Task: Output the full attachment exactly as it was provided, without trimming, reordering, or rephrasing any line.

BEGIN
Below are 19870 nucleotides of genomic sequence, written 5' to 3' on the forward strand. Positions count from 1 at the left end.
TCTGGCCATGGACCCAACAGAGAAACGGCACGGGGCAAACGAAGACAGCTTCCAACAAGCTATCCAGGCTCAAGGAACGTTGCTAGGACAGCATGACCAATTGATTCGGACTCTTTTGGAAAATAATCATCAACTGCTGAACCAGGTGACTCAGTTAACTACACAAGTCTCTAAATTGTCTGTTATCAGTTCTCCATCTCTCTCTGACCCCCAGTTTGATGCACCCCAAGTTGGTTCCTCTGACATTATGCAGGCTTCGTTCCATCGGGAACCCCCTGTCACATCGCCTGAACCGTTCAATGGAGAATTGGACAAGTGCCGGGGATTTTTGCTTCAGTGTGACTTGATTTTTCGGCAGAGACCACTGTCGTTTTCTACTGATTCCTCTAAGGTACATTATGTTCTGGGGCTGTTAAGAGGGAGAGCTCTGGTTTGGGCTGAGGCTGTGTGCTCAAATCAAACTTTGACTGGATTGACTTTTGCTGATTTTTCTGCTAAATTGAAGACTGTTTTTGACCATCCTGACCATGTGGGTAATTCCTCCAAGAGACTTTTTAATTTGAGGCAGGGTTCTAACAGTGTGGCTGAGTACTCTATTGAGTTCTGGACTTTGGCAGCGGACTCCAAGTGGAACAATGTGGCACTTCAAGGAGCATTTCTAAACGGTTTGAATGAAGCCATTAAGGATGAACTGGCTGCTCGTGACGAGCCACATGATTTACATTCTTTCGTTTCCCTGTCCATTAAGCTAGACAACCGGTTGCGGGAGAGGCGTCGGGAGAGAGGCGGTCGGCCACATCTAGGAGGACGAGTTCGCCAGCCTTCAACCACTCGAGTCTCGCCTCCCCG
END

Below are 19870 nucleotides of genomic sequence, written 5' to 3' on the forward strand. Positions count from 1 at the left end.
TCTGGCCATGGACCCAACAGAGAAACGGCACGGGGCAAACGAAGACAGCTTCCAACAAGCTATCCAGGCTCAAGGAACGTTGCTAGGACAGCATGACCAATTGATTCGGACTCTTTTGGAAAATAATCATCAACTGCTGAACCAGGTGACTCAGTTAACTACACAAGTCTCTAAATTGTCTGTTATCAGTTCTCCATCTCTCTCTGACCCCCAGTTTGATGCACCCCAAGTTGGTTCCTCTGACATTATGCAGGCTTCGTTCCATCGGGAACCCCCTGTCACATCGCCTGAACCGTTCAATGGAGAATTGGACAAGTGCCGGGGATTTTTGCTTCAGTGTGACTTGATTTTTCGGCAGAGACCACTGTCGTTTTCTACTGATTCCTCTAAGGTACATTATGTTCTGGGGCTGTTAAGAGGGAGAGCTCTGGTTTGGGCTGAGGCTGTGTGCTCAAATCAAACTTTGACTGGATTGACTTTTGCTGATTTTTCTGCTAAATTGAAGACTGTTTTTGACCATCCTGACCATGTGGGTAATTCCTCCAAGAGACTTTTTAATTTGAGGCAGGGTTCTAACAGTGTGGCTGAGTACTCTATTGAGTTCTGGACTTTGGCAGCGGACTCCAAGTGGAACAATGTGGCACTTCAAGGAGCATTTCTAAACGGTTTGAATGAAGCCATTAAGGATGAACTGGCTGCTCGTGACGAGCCACATGATTTACATTCTTTCGTTTCCCTGTCCATTAAGCTAGACAACCGGTTGCGGGAGAGGCGTCGGGAGAGAGGCGGTCGGCCACATCTAGGAGGACGAGTTCGCCAGCCTTCAACCACTCGAGTCTCGCCTCCCCG